Nepenthe

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For other meanings of "nepenthe", see Nepenthe (disambiguation).

Nepenthe /nɨˈpɛnθ/ (Ancient Greek: νηπενθές) is a medicine for sorrow, literally an anti-depressant – a "drug of forgetfulness" mentioned in ancient Greek literature and Greek mythology, depicted as originating in Egypt.[1]

The carnivorous plant genus Nepenthes is named after the drug nepenthe.

Description in the Odyssey[edit]

The word nepenthe first appears in the fourth book of Homer's Odyssey:

ἔνθ᾽ αὖτ᾽ ἄλλ᾽ ἐνόησ᾽ Ἑλένη Διὸς ἐκγεγαυῖα:
αὐτίκ᾽ ἄρ᾽ εἰς οἶνον βάλε φάρμακον, ἔνθεν ἔπινον,
νηπενθές τ᾽ ἄχολόν τε, κακῶν ἐπίληθον ἁπάντων.[2]

Then Helen, daughter of Zeus, took other counsel.
Straightway she cast into the wine of which they were drinking a drug
to quiet all pain and strife, and bring forgetfulness of every ill.
Odyssey, Book 4, v. 219–221[2]

Figuratively, it means "that which chases away sorrow"; νη, ne, i.e. "not" (privative prefix),[3] and πενθές, from πένθος, penthos, i.e. "grief, sorrow, or mourning";[4] so, literally, it means 'not-sorrow' or 'anti-sorrow'. In the Odyssey, in the passage quoted above, nepenthes pharmakon (i.e. an anti-sorrow drug) is a magical potion given to Helen by Polydamna the wife of the noble Egyptian Thon; it quells all sorrows with forgetfulness.

In culture[edit]

  • In the Incubus song "Calgone", on their S.C.I.E.N.C.E. album, it is referenced in the hopes of forgetting the day's series of negative events, "I heard a voice say, come sail aboard S.S. Nepenthe!"
  • In Edmund Spenser's The Faerie Queene, book 4, canto 3, the effect of the drink is extended: "such as drinck, eternall happinesse do fynd" (verse 43). Spenser likens Nepenthe to the magic potion from Ariosto's Orlando furioso.
  • Erasmus mentions Nepenthe in the opening paragraphs of In Praise of Folly.
  • Edgar Allan Poe's poem "The Raven": "Quaff, oh quaff this kind Nepenthe and forget this lost Lenore!"
  • Norman Douglas's novel "South Wind" takes place on a fictional island named Nepenthe, which seems to exert a drug-like effect on the residents.
  • Sentenced's song "Nepenthe" revolves around the wish to forget via alcoholic means "All the tears and the fears and the lies and the cries of the past."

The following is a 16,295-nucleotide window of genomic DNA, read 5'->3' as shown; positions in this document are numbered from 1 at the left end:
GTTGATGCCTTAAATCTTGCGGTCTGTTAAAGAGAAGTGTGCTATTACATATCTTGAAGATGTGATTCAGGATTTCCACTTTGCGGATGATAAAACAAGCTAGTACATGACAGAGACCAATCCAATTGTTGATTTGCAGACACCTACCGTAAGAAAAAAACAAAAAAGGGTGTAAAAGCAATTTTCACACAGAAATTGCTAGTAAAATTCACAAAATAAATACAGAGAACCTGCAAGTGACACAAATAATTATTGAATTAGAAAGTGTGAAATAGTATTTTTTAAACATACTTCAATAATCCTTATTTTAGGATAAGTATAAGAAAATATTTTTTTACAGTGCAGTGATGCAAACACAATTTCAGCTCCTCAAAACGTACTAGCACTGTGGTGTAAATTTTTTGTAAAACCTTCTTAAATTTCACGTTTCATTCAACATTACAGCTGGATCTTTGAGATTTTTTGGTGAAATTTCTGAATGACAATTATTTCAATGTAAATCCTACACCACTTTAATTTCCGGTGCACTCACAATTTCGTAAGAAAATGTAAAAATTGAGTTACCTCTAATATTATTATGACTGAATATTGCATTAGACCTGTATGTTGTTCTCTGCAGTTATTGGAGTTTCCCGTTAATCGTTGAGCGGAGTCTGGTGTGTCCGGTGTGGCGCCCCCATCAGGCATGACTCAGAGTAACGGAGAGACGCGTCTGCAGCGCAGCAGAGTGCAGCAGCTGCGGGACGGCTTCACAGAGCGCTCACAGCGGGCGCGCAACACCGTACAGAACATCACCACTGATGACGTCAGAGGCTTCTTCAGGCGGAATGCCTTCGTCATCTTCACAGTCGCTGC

• Uttered during host segment 1 by Bill Corbett's character Brain Guy in Season 9, Episode 1 (The Projected Man) of Mystery Science Theater 3000 as a protective invocation against angry ghosts, which turned out to be the howling hunger-pangs of Kevin Murphy's character Professor Bobo.
  • The band Opeth wrote a song called "Nepenthe" on their album Heritage.
  • In H.P. Lovecraft's "The Outsider", "But in the cosmos there is balm as well as bitterness, and that balm is nepenthe." and "For although nepenthe has calmed me, I know always that I am an outsider; a stranger in this century and among those who are still men."
  • Kostas Karyotakis' second poetry collection was called "Nepenthe".
  • Adam Lindsay Gordon's Ye Wearie Wayfarer refers to "respite and nepenthe bringing" (verse 22)
  • In Shelley's Prometheus Unbound the Spirit of the Hour envokes nepenthe in a description of the earthly effects of the liberation of Prometheus (Act 2, Scene 4, Verse 61).
  • American singer-songwriter Julianna Barwick's second album is called Nepenthe.
  • Producer Seven Lions wrote a song called "Nepenthe" on his EP Worlds Apart.
  • The protagonist of the movie Equilibrium (film) at one point refers to Prozium, a plot-crucial drug, as "The great nepenthe. Opiate of our masses."

References[edit]

  1. ^ νηπενθές. Liddell, Henry George; Scott, Robert; A Greek–English Lexicon at the Perseus Project.
  2. ^ a b Homer; Murray, A.T. (translator) (1919). "4.219-221". Odyssey.  "4.219-221". (in Greek).  At the Perseus Project.
  3. ^ νη-. Liddell, Henry George; Scott, Robert; A Greek–English Lexicon at the Perseus Project
  4. ^ πένθος. Liddell, Henry George; Scott, Robert; A Greek–English Lexicon at the Perseus Project.